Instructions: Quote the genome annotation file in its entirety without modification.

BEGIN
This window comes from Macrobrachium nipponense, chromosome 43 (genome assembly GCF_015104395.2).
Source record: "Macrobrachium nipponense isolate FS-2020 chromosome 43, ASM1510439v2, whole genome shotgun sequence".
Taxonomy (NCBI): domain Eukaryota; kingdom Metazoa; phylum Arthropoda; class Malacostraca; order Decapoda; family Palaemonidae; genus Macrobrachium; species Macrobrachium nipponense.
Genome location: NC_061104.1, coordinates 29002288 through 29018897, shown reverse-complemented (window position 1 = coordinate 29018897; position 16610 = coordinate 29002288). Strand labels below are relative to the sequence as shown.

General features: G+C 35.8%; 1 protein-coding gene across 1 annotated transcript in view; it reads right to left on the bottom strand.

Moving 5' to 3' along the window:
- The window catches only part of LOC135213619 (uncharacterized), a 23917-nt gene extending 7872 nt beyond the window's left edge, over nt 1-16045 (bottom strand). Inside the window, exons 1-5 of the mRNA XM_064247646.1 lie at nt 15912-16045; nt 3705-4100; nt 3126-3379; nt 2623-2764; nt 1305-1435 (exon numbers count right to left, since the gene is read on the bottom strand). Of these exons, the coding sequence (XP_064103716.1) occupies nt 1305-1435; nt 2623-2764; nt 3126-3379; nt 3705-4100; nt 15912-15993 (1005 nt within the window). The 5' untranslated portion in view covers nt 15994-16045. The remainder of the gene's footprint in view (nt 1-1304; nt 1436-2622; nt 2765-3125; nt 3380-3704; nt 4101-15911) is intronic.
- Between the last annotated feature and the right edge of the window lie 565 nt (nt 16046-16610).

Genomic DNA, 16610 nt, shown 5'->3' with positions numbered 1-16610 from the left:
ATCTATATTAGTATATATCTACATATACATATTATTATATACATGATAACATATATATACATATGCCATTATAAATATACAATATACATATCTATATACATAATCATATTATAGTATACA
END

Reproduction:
This window comes from Macrobrachium nipponense, chromosome 43 (genome assembly GCF_015104395.2).
Source record: "Macrobrachium nipponense isolate FS-2020 chromosome 43, ASM1510439v2, whole genome shotgun sequence".
Taxonomy (NCBI): domain Eukaryota; kingdom Metazoa; phylum Arthropoda; class Malacostraca; order Decapoda; family Palaemonidae; genus Macrobrachium; species Macrobrachium nipponense.
Genome location: NC_061104.1, coordinates 29002288 through 29018897, shown reverse-complemented (window position 1 = coordinate 29018897; position 16610 = coordinate 29002288). Strand labels below are relative to the sequence as shown.

General features: G+C 35.8%; 1 protein-coding gene across 1 annotated transcript in view; it reads right to left on the bottom strand.

Moving 5' to 3' along the window:
- The window catches only part of LOC135213619 (uncharacterized), a 23917-nt gene extending 7872 nt beyond the window's left edge, over nt 1-16045 (bottom strand). Inside the window, exons 1-5 of the mRNA XM_064247646.1 lie at nt 15912-16045; nt 3705-4100; nt 3126-3379; nt 2623-2764; nt 1305-1435 (exon numbers count right to left, since the gene is read on the bottom strand). Of these exons, the coding sequence (XP_064103716.1) occupies nt 1305-1435; nt 2623-2764; nt 3126-3379; nt 3705-4100; nt 15912-15993 (1005 nt within the window). The 5' untranslated portion in view covers nt 15994-16045. The remainder of the gene's footprint in view (nt 1-1304; nt 1436-2622; nt 2765-3125; nt 3380-3704; nt 4101-15911) is intronic.
- Between the last annotated feature and the right edge of the window lie 565 nt (nt 16046-16610).

Genomic DNA, 16610 nt, shown 5'->3' with positions numbered 1-16610 from the left:
ATCTATATTAGTATATATCTACATATACATATTATTATATACATGATAACATATATATACATATGCCATTATAAATATACAATATACATATCTATATACATAATCATATTATAGTATACA